Bankruptcy expert and Georgetown law professor Adam Levitin has just published a post on how customers would fare if a cryptocurrency exchange were to go bankrupt in the US. The short answer is badly. Cryptocurrency exchange members, often misled by the exchange itself, likely labor under the misapprehension that they still “own” the coins they’ve entrusted to the exchange. While possible legal arrangements vary, for the overwhelming majority of customers, that is almost certainly false.
I strongly encourage anyone dabbling in crypto or with friends and family doing so to read Levitin’s short and very readable piece.
The risk of exchange failure is real, and particularly so with cryptopcurrency exchanges. Brave New Coin listed 50 cryptocurrency exchanges that had gone bust in the past 11 years as of mid 2021 and warned:
Unfortunately crypto exchange failures or hacks often generate a perception that there was something wrong with the coins that got hacked. Typically, though, it is not a cryptocurrency that failed or a bitcoin failure, but instead it is basic mismanagement, outright founder criminality and/or mass government shutdown orders that are to blame.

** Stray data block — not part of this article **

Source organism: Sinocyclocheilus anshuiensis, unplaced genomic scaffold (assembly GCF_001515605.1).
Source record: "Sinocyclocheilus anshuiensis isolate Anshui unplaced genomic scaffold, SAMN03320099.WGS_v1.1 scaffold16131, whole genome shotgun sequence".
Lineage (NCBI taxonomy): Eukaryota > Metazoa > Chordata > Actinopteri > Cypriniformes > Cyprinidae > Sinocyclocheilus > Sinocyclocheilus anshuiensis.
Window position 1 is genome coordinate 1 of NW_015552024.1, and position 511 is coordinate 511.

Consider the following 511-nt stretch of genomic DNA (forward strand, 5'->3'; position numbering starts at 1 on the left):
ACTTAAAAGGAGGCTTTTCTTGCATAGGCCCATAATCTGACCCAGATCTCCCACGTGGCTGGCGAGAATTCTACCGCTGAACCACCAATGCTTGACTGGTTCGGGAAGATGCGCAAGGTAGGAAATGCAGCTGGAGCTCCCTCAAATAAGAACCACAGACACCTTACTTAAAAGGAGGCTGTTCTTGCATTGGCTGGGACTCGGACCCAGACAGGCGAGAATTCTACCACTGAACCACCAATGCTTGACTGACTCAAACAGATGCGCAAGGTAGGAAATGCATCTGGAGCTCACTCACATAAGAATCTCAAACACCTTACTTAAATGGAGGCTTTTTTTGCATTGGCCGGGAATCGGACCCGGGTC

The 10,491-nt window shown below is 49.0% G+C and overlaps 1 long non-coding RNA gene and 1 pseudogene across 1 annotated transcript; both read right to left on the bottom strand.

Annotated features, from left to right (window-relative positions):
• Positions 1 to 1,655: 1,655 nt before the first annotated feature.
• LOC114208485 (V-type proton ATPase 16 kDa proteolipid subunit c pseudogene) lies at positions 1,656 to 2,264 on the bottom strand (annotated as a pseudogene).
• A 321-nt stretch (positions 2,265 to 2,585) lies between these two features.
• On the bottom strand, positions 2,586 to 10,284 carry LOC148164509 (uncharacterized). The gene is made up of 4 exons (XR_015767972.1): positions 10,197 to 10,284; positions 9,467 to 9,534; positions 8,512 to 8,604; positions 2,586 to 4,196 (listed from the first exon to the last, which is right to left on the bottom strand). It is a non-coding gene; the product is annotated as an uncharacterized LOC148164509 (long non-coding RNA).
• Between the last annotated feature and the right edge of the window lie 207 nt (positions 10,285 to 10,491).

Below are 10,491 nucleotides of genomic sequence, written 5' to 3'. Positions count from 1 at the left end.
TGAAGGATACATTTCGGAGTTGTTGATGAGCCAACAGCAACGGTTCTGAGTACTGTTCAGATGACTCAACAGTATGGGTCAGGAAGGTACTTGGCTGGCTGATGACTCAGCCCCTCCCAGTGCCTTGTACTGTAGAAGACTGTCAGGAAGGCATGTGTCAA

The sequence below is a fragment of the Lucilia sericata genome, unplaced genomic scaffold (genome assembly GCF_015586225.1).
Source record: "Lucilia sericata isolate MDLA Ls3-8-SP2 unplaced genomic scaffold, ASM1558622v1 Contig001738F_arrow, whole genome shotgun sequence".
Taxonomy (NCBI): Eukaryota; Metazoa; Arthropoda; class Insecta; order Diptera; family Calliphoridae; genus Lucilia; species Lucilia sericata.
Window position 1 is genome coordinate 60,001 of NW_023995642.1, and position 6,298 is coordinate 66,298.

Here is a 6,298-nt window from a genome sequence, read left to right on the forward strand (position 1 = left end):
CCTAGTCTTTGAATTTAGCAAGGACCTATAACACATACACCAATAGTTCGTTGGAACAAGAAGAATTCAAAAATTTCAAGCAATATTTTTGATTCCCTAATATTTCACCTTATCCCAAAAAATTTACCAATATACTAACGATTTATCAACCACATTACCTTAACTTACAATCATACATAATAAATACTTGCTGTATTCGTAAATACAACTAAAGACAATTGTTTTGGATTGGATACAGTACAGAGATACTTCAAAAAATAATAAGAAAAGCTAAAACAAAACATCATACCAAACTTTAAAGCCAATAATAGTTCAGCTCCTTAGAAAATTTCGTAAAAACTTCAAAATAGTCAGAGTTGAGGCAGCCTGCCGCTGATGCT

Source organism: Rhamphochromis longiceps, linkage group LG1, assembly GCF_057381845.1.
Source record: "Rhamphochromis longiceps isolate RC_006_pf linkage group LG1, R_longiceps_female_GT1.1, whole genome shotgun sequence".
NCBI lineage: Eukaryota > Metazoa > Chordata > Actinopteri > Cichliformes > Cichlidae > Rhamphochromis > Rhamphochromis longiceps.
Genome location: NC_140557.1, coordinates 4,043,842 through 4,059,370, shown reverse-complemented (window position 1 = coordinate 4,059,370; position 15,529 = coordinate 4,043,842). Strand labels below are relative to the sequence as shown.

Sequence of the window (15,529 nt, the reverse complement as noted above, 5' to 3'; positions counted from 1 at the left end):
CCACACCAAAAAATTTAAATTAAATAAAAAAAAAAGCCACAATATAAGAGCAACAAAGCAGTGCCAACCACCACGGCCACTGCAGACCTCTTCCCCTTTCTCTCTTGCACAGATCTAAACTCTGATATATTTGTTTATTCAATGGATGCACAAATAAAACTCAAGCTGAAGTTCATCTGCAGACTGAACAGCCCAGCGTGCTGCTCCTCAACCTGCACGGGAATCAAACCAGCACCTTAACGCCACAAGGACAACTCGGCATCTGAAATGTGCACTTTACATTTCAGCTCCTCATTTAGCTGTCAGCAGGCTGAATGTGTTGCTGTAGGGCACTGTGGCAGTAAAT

According to Darwinist theory, failed crypto exchanges should result in the quality of the products and services of the exchanges that remain being higher than it would have been if these poorly managed exchanges had survived. As VC Marc Andresen said in a tweet soon after the now legendary MtGox failure: “MtGox had to die for Bitcoin to thrive. Its former role from early Bitcoin days has been supplanted by better, stronger entities.”
The theory goes that markets mature and get stronger through a process similar to natural selection, where bad or “unfit” services are bankrupted in one way or another, getting out of the way to make room for the good, or “fittest” services to thrive. If the theory is sound, then this long list of failed crypto exchanges should mean that the exchange sector is healthier than it has ever been – but the fact that so many exchanges continued to sink in 2020 along with all their depositor’s funds, is not reassuring.
Brave New Coin apparently missed a few rotten apples. CoinTelegraph found that 75 cryptocurrency exchanges had failed “so far” 2020….as of October 7.
Now to Levitin’s discussion of the consequences for hapless customers. Let’s start with the key point, when the exchange goes bust, your coins are almost certainly part of the bankruptcy estate, and you have to get in line with all the other creditors of the exchange to make your claim and eventually find out what if anything you get back. As Levitin elaborates: